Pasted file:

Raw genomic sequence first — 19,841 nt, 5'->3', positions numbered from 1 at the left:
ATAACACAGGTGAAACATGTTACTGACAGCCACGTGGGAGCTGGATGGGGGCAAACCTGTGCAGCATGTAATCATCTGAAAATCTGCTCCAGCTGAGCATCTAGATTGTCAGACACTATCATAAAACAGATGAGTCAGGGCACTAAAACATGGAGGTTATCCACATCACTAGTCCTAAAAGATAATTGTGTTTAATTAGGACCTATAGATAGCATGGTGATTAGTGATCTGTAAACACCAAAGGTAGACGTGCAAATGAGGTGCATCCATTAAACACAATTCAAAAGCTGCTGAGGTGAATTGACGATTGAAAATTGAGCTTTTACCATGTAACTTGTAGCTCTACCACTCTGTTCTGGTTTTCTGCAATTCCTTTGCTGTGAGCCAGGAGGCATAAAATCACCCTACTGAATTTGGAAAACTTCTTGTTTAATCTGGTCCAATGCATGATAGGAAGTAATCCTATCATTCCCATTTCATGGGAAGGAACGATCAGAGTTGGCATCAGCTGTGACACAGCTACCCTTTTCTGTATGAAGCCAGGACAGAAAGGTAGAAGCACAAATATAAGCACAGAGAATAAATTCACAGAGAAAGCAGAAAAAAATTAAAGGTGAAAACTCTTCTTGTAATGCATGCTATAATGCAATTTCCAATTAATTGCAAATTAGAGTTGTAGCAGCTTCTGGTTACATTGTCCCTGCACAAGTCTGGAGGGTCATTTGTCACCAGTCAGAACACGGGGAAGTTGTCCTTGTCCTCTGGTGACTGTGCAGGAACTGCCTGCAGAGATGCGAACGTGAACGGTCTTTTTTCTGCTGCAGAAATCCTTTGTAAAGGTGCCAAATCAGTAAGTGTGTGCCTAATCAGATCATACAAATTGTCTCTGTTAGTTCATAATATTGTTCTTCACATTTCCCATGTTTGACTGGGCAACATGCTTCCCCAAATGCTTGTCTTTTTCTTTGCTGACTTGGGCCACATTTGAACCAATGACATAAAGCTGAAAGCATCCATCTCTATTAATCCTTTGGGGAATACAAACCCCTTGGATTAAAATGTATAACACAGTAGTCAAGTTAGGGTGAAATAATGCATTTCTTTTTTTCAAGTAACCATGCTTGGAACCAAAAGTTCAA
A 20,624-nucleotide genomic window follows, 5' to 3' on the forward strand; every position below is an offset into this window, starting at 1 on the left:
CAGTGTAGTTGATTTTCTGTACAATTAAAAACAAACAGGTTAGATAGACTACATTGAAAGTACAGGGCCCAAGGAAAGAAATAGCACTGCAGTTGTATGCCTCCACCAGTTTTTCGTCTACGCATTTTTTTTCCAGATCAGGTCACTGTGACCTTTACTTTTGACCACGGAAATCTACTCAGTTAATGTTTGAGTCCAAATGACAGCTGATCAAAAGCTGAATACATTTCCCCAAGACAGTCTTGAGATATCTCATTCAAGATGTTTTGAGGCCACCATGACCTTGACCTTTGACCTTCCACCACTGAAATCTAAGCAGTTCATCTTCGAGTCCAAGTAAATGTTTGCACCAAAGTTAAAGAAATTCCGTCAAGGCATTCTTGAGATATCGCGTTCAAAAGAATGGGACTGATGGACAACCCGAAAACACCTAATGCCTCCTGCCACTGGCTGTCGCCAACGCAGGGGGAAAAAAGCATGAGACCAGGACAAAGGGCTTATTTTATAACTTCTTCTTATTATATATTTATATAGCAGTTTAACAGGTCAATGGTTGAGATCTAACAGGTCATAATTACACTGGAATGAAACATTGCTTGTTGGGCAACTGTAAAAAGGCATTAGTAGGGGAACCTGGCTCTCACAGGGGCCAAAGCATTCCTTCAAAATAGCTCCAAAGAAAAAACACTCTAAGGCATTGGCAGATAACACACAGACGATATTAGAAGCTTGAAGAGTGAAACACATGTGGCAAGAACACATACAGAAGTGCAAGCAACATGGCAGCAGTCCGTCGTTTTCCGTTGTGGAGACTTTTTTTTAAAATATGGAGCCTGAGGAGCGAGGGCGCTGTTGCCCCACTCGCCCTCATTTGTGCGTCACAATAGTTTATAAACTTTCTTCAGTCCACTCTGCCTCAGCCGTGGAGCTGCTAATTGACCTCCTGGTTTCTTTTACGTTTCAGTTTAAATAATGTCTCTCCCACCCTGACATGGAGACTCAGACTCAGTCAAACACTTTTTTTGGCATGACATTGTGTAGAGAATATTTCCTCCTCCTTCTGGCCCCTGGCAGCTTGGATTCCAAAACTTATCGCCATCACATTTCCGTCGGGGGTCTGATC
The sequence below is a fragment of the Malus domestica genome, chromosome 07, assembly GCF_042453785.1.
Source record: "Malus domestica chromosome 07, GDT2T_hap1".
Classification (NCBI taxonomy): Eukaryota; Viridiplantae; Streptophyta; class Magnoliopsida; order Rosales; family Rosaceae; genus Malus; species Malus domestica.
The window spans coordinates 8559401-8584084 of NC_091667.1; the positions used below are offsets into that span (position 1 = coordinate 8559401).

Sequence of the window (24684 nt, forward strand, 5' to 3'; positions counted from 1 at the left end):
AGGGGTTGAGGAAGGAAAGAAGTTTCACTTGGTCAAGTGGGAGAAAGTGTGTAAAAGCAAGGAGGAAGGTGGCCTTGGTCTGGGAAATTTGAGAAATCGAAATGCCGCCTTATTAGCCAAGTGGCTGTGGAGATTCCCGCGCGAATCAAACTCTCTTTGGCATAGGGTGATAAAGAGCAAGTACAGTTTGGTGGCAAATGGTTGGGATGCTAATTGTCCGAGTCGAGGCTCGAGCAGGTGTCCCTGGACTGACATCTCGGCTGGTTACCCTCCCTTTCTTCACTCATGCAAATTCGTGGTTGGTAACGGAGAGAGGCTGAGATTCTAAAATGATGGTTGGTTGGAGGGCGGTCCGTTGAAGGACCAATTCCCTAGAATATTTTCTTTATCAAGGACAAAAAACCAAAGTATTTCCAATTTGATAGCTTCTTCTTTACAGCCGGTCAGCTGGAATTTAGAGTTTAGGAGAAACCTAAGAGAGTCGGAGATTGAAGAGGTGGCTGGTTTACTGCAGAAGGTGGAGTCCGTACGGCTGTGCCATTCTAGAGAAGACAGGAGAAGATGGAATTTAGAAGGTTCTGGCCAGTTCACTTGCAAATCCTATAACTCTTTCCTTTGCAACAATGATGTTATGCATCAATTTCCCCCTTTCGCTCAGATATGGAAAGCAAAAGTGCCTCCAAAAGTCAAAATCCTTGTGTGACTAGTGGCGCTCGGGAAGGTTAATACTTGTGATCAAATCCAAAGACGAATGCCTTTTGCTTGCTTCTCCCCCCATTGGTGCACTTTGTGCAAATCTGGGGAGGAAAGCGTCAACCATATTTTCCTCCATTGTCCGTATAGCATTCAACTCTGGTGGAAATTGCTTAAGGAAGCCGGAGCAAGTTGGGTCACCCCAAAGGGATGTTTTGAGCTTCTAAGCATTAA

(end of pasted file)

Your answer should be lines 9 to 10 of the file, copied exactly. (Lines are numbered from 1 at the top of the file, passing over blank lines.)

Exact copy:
Sequence of the window (24684 nt, forward strand, 5' to 3'; positions counted from 1 at the left end):
AGGGGTTGAGGAAGGAAAGAAGTTTCACTTGGTCAAGTGGGAGAAAGTGTGTAAAAGCAAGGAGGAAGGTGGCCTTGGTCTGGGAAATTTGAGAAATCGAAATGCCGCCTTATTAGCCAAGTGGCTGTGGAGATTCCCGCGCGAATCAAACTCTCTTTGGCATAGGGTGATAAAGAGCAAGTACAGTTTGGTGGCAAATGGTTGGGATGCTAATTGTCCGAGTCGAGGCTCGAGCAGGTGTCCCTGGACTGACATCTCGGCTGGTTACCCTCCCTTTCTTCACTCATGCAAATTCGTGGTTGGTAACGGAGAGAGGCTGAGATTCTAAAATGATGGTTGGTTGGAGGGCGGTCCGTTGAAGGACCAATTCCCTAGAATATTTTCTTTATCAAGGACAAAAAACCAAAGTATTTCCAATTTGATAGCTTCTTCTTTACAGCCGGTCAGCTGGAATTTAGAGTTTAGGAGAAACCTAAGAGAGTCGGAGATTGAAGAGGTGGCTGGTTTACTGCAGAAGGTGGAGTCCGTACGGCTGTGCCATTCTAGAGAAGACAGGAGAAGATGGAATTTAGAAGGTTCTGGCCAGTTCACTTGCAAATCCTATAACTCTTTCCTTTGCAACAATGATGTTATGCATCAATTTCCCCCTTTCGCTCAGATATGGAAAGCAAAAGTGCCTCCAAAAGTCAAAATCCTTGTGTGACTAGTGGCGCTCGGGAAGGTTAATACTTGTGATCAAATCCAAAGACGAATGCCTTTTGCTTGCTTCTCCCCCCATTGGTGCACTTTGTGCAAATCTGGGGAGGAAAGCGTCAACCATATTTTCCTCCATTGTCCGTATAGCATTCAACTCTGGTGGAAATTGCTTAAGGAAGCCGGAGCAAGTTGGGTCACCCCAAAGGGATGTTTTGAGCTTCTAAGCATTAA